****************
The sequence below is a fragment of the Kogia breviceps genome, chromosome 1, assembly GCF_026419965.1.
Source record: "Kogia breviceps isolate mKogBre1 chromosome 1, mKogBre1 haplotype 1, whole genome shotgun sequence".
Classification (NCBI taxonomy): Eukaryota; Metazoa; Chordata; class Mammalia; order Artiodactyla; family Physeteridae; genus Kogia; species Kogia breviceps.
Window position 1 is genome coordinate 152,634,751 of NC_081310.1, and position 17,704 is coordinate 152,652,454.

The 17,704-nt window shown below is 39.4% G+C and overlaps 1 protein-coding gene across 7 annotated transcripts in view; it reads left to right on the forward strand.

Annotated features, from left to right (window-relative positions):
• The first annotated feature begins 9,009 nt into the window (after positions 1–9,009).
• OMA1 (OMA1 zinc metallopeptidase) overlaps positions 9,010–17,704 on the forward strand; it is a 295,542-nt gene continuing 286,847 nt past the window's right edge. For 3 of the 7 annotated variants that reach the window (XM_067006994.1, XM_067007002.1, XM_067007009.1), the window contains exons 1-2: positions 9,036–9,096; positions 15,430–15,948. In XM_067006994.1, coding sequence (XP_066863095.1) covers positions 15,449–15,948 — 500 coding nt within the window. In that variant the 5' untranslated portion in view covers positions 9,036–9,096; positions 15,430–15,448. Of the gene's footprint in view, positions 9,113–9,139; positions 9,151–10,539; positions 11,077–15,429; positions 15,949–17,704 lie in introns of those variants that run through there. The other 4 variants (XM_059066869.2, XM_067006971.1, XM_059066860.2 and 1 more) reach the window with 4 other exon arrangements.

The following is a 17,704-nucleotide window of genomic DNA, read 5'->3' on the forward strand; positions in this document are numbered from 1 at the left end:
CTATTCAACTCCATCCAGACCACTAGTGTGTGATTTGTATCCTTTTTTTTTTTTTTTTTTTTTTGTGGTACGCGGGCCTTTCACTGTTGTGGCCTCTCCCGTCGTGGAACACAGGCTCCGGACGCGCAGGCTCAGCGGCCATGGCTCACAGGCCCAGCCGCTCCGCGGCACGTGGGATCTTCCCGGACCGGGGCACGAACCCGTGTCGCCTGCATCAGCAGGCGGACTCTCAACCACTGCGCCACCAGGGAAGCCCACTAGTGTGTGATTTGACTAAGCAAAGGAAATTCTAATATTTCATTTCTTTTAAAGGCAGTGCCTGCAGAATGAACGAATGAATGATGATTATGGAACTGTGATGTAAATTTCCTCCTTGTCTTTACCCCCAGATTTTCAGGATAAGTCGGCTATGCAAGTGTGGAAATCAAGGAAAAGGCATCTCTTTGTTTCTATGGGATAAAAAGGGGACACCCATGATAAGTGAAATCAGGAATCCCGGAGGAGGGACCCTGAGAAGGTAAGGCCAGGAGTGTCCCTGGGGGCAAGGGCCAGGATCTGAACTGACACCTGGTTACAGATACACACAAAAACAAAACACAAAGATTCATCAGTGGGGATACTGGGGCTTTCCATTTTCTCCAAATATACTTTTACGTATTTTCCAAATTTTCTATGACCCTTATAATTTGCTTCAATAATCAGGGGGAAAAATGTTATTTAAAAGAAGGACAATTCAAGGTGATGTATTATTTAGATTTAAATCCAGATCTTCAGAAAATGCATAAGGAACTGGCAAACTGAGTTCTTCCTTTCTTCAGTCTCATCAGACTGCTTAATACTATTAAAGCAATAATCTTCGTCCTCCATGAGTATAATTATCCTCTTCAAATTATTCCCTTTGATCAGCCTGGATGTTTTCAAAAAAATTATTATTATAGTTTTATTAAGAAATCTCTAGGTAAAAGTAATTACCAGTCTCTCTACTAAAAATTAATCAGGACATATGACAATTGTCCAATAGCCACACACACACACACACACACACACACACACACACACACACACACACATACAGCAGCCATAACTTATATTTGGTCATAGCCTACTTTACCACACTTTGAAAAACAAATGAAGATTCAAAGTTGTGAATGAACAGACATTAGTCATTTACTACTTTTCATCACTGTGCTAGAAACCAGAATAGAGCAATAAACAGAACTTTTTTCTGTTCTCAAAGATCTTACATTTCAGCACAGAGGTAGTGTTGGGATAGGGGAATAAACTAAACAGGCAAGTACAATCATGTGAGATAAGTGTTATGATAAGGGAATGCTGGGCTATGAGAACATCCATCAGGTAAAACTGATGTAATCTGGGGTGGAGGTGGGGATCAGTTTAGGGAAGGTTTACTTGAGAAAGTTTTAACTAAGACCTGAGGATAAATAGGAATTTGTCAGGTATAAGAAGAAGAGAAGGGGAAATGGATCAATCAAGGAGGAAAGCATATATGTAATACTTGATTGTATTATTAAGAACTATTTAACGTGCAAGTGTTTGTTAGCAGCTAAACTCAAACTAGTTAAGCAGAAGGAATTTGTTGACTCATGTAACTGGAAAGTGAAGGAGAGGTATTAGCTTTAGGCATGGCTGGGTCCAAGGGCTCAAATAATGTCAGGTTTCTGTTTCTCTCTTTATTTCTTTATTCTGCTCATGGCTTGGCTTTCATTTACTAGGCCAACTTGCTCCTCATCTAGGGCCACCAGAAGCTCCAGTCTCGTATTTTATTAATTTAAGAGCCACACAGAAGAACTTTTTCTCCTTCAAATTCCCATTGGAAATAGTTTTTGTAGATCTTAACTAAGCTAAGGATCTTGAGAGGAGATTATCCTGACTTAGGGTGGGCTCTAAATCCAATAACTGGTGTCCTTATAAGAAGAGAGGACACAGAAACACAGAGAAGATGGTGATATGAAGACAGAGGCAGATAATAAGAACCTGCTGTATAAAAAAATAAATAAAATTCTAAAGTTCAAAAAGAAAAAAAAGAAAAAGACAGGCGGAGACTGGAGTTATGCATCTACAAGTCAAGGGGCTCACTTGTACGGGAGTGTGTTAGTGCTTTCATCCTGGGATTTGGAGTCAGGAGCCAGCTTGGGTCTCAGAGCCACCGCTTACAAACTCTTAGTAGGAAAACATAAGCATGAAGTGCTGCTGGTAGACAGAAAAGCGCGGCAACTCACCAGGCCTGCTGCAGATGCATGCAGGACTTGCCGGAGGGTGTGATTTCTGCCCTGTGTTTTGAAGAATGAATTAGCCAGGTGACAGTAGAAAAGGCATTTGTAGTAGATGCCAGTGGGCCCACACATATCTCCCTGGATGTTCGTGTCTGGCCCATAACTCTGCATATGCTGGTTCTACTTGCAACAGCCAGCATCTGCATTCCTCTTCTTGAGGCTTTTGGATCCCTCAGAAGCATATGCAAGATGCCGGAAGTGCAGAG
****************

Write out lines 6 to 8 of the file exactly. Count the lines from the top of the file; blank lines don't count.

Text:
Annotated features, from left to right (window-relative positions):
• The first annotated feature begins 9,009 nt into the window (after positions 1–9,009).
• OMA1 (OMA1 zinc metallopeptidase) overlaps positions 9,010–17,704 on the forward strand; it is a 295,542-nt gene continuing 286,847 nt past the window's right edge. For 3 of the 7 annotated variants that reach the window (XM_067006994.1, XM_067007002.1, XM_067007009.1), the window contains exons 1-2: positions 9,036–9,096; positions 15,430–15,948. In XM_067006994.1, coding sequence (XP_066863095.1) covers positions 15,449–15,948 — 500 coding nt within the window. In that variant the 5' untranslated portion in view covers positions 9,036–9,096; positions 15,430–15,448. Of the gene's footprint in view, positions 9,113–9,139; positions 9,151–10,539; positions 11,077–15,429; positions 15,949–17,704 lie in introns of those variants that run through there. The other 4 variants (XM_059066869.2, XM_067006971.1, XM_059066860.2 and 1 more) reach the window with 4 other exon arrangements.